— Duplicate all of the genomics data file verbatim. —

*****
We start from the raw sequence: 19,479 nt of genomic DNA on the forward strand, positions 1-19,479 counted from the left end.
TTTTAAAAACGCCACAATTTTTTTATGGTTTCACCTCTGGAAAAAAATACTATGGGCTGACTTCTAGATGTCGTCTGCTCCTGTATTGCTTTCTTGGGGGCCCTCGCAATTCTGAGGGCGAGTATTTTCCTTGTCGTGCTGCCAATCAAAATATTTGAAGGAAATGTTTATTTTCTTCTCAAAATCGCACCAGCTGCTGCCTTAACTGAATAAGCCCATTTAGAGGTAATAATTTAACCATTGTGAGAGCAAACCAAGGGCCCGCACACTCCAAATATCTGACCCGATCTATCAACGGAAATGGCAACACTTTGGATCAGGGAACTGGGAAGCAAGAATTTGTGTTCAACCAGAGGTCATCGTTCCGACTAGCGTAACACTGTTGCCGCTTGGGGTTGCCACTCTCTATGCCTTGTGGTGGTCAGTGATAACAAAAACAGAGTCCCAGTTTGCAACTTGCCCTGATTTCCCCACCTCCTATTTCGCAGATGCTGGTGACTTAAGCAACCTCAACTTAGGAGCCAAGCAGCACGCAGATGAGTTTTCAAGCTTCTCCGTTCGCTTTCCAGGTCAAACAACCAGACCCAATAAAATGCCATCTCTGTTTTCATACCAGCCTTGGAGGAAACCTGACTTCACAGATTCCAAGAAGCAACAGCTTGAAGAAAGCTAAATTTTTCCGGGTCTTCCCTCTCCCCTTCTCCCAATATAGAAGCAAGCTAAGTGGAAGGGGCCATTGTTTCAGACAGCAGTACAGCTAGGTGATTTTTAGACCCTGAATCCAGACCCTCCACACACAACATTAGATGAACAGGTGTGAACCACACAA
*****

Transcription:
We start from the raw sequence: 19,479 nt of genomic DNA on the forward strand, positions 1-19,479 counted from the left end.
TTTTAAAAACGCCACAATTTTTTTATGGTTTCACCTCTGGAAAAAAATACTATGGGCTGACTTCTAGATGTCGTCTGCTCCTGTATTGCTTTCTTGGGGGCCCTCGCAATTCTGAGGGCGAGTATTTTCCTTGTCGTGCTGCCAATCAAAATATTTGAAGGAAATGTTTATTTTCTTCTCAAAATCGCACCAGCTGCTGCCTTAACTGAATAAGCCCATTTAGAGGTAATAATTTAACCATTGTGAGAGCAAACCAAGGGCCCGCACACTCCAAATATCTGACCCGATCTATCAACGGAAATGGCAACACTTTGGATCAGGGAACTGGGAAGCAAGAATTTGTGTTCAACCAGAGGTCATCGTTCCGACTAGCGTAACACTGTTGCCGCTTGGGGTTGCCACTCTCTATGCCTTGTGGTGGTCAGTGATAACAAAAACAGAGTCCCAGTTTGCAACTTGCCCTGATTTCCCCACCTCCTATTTCGCAGATGCTGGTGACTTAAGCAACCTCAACTTAGGAGCCAAGCAGCACGCAGATGAGTTTTCAAGCTTCTCCGTTCGCTTTCCAGGTCAAACAACCAGACCCAATAAAATGCCATCTCTGTTTTCATACCAGCCTTGGAGGAAACCTGACTTCACAGATTCCAAGAAGCAACAGCTTGAAGAAAGCTAAATTTTTCCGGGTCTTCCCTCTCCCCTTCTCCCAATATAGAAGCAAGCTAAGTGGAAGGGGCCATTGTTTCAGACAGCAGTACAGCTAGGTGATTTTTAGACCCTGAATCCAGACCCTCCACACACAACATTAGATGAACAGGTGTGAACCACACAA